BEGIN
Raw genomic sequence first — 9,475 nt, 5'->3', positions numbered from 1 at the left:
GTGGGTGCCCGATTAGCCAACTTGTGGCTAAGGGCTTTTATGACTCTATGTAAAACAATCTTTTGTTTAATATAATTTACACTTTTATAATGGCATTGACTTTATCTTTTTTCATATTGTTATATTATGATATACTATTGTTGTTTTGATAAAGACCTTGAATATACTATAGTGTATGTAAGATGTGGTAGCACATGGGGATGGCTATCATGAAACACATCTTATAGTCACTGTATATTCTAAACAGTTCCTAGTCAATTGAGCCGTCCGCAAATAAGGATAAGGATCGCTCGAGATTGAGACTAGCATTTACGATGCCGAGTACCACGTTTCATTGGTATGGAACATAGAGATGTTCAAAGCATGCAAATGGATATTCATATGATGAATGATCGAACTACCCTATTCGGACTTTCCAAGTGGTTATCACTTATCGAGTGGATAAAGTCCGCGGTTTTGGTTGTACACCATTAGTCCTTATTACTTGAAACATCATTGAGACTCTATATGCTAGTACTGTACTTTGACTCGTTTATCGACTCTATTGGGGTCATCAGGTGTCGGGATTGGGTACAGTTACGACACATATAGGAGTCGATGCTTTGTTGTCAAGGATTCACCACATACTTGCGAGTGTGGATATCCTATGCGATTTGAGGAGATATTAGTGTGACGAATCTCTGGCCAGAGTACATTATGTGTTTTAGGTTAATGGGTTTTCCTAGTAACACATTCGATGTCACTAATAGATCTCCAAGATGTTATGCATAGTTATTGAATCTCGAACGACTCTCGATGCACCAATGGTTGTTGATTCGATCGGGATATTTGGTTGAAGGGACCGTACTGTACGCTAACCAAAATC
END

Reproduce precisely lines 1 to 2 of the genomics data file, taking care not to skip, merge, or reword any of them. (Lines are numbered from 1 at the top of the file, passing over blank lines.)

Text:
Raw genomic sequence first — 9,475 nt, 5'->3', positions numbered from 1 at the left:
GTGGGTGCCCGATTAGCCAACTTGTGGCTAAGGGCTTTTATGACTCTATGTAAAACAATCTTTTGTTTAATATAATTTACACTTTTATAATGGCATTGACTTTATCTTTTTTCATATTGTTATATTATGATATACTATTGTTGTTTTGATAAAGACCTTGAATATACTATAGTGTATGTAAGATGTGGTAGCACATGGGGATGGCTATCATGAAACACATCTTATAGTCACTGTATATTCTAAACAGTTCCTAGTCAATTGAGCCGTCCGCAAATAAGGATAAGGATCGCTCGAGATTGAGACTAGCATTTACGATGCCGAGTACCACGTTTCATTGGTATGGAACATAGAGATGTTCAAAGCATGCAAATGGATATTCATATGATGAATGATCGAACTACCCTATTCGGACTTTCCAAGTGGTTATCACTTATCGAGTGGATAAAGTCCGCGGTTTTGGTTGTACACCATTAGTCCTTATTACTTGAAACATCATTGAGACTCTATATGCTAGTACTGTACTTTGACTCGTTTATCGACTCTATTGGGGTCATCAGGTGTCGGGATTGGGTACAGTTACGACACATATAGGAGTCGATGCTTTGTTGTCAAGGATTCACCACATACTTGCGAGTGTGGATATCCTATGCGATTTGAGGAGATATTAGTGTGACGAATCTCTGGCCAGAGTACATTATGTGTTTTAGGTTAATGGGTTTTCCTAGTAACACATTCGATGTCACTAATAGATCTCCAAGATGTTATGCATAGTTATTGAATCTCGAACGACTCTCGATGCACCAATGGTTGTTGATTCGATCGGGATATTTGGTTGAAGGGACCGTACTGTACGCTAACCAAAATC